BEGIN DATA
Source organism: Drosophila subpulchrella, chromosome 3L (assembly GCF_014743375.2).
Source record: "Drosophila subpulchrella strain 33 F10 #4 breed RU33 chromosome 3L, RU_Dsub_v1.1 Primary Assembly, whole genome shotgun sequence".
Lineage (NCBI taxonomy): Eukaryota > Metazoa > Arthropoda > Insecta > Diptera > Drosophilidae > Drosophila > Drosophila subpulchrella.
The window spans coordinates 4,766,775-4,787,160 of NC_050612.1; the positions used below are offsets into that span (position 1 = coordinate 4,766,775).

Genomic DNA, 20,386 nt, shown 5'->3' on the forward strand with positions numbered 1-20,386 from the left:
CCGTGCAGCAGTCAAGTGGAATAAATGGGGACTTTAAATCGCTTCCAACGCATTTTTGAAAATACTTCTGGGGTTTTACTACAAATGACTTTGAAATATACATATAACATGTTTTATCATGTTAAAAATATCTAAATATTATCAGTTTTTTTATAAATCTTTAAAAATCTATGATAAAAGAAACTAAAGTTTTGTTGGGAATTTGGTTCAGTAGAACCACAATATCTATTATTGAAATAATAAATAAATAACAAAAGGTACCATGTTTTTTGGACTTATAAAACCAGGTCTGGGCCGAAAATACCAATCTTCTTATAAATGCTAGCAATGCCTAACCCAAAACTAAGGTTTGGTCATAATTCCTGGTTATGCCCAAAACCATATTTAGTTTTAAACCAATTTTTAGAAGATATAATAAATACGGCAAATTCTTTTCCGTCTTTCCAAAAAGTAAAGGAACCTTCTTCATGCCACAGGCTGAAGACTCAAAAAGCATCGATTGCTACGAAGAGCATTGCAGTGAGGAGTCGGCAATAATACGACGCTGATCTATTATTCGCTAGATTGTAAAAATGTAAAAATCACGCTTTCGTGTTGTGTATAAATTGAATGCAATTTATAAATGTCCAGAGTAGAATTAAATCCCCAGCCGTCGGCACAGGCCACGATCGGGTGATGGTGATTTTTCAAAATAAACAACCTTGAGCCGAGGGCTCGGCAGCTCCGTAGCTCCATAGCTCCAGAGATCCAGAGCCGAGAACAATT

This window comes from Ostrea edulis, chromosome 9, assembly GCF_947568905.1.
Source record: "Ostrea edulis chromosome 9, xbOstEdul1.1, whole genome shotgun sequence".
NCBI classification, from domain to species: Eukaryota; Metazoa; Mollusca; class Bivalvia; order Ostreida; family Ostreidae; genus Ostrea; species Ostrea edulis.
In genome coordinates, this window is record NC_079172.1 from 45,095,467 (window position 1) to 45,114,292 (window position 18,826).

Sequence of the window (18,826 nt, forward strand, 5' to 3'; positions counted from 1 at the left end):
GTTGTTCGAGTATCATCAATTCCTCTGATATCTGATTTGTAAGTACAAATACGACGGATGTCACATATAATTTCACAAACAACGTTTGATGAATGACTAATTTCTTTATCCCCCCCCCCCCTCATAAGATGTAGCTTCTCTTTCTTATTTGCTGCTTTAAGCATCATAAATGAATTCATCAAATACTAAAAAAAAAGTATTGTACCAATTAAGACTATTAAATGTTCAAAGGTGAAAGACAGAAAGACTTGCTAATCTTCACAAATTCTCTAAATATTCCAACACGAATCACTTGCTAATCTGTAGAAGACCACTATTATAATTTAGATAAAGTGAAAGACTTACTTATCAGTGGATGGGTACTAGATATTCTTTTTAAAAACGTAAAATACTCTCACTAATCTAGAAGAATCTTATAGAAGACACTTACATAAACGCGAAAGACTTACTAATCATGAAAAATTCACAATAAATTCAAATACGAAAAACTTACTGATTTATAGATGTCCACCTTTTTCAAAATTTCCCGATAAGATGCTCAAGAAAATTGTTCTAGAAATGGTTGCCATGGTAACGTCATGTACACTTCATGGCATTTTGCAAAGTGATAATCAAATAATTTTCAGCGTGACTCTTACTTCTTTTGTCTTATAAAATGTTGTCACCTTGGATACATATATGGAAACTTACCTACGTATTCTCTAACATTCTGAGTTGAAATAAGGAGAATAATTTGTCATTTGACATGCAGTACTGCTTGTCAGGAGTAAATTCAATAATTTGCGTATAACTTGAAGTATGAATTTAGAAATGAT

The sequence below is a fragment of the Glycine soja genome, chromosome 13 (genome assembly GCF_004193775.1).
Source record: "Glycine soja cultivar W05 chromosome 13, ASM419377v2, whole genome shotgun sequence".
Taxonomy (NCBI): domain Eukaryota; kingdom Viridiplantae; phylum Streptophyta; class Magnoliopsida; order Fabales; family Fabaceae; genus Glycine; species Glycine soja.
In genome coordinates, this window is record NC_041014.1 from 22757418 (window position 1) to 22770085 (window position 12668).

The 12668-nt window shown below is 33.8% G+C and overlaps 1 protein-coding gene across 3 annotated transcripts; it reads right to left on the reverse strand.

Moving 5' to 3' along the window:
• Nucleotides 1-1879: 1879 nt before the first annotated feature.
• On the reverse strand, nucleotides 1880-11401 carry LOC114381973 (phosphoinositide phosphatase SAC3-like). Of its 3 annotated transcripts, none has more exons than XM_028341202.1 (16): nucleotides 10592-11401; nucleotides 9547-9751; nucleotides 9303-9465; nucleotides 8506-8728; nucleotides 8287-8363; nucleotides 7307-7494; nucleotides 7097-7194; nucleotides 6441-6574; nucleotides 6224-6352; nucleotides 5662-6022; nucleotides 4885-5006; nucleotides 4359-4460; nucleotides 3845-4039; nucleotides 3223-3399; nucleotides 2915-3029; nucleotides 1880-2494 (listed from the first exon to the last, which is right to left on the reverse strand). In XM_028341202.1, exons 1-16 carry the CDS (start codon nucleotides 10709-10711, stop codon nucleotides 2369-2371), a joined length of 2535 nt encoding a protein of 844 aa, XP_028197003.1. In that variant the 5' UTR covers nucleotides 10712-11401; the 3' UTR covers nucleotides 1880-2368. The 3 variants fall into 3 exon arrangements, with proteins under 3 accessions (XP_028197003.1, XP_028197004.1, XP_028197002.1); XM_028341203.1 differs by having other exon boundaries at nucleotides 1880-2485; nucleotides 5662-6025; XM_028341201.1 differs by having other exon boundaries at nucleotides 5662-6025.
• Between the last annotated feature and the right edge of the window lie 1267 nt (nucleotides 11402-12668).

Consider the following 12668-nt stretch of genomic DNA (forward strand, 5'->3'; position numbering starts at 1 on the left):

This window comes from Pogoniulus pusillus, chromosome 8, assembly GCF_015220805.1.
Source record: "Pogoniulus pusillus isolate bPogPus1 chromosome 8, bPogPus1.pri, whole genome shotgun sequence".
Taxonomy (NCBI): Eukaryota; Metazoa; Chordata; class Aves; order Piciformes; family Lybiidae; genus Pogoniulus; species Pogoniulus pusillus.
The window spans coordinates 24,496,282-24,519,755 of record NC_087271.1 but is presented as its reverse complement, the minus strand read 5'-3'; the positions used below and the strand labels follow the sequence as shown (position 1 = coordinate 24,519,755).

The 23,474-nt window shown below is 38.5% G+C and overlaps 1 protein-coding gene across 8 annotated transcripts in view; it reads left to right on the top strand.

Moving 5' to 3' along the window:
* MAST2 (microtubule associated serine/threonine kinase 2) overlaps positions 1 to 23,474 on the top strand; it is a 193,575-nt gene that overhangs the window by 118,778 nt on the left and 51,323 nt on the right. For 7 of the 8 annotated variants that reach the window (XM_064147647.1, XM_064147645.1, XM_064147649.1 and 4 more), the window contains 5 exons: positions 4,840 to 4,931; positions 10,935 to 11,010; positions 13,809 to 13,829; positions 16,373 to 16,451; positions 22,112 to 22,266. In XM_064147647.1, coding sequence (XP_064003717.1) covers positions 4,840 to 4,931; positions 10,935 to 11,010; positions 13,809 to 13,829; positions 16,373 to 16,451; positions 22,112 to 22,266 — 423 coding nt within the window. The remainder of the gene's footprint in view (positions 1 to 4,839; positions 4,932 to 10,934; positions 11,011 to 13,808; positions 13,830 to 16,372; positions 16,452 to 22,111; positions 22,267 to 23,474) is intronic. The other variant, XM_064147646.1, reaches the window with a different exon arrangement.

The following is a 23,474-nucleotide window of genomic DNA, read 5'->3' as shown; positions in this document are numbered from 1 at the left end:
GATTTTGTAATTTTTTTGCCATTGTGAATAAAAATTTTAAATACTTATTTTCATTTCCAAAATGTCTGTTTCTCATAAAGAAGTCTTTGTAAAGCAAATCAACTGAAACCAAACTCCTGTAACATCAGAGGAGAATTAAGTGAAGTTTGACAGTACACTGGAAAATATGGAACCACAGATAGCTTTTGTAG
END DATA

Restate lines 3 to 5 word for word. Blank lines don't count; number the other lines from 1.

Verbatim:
Lineage (NCBI taxonomy): Eukaryota > Metazoa > Arthropoda > Insecta > Diptera > Drosophilidae > Drosophila > Drosophila subpulchrella.
The window spans coordinates 4,766,775-4,787,160 of NC_050612.1; the positions used below are offsets into that span (position 1 = coordinate 4,766,775).

Genomic DNA, 20,386 nt, shown 5'->3' on the forward strand with positions numbered 1-20,386 from the left: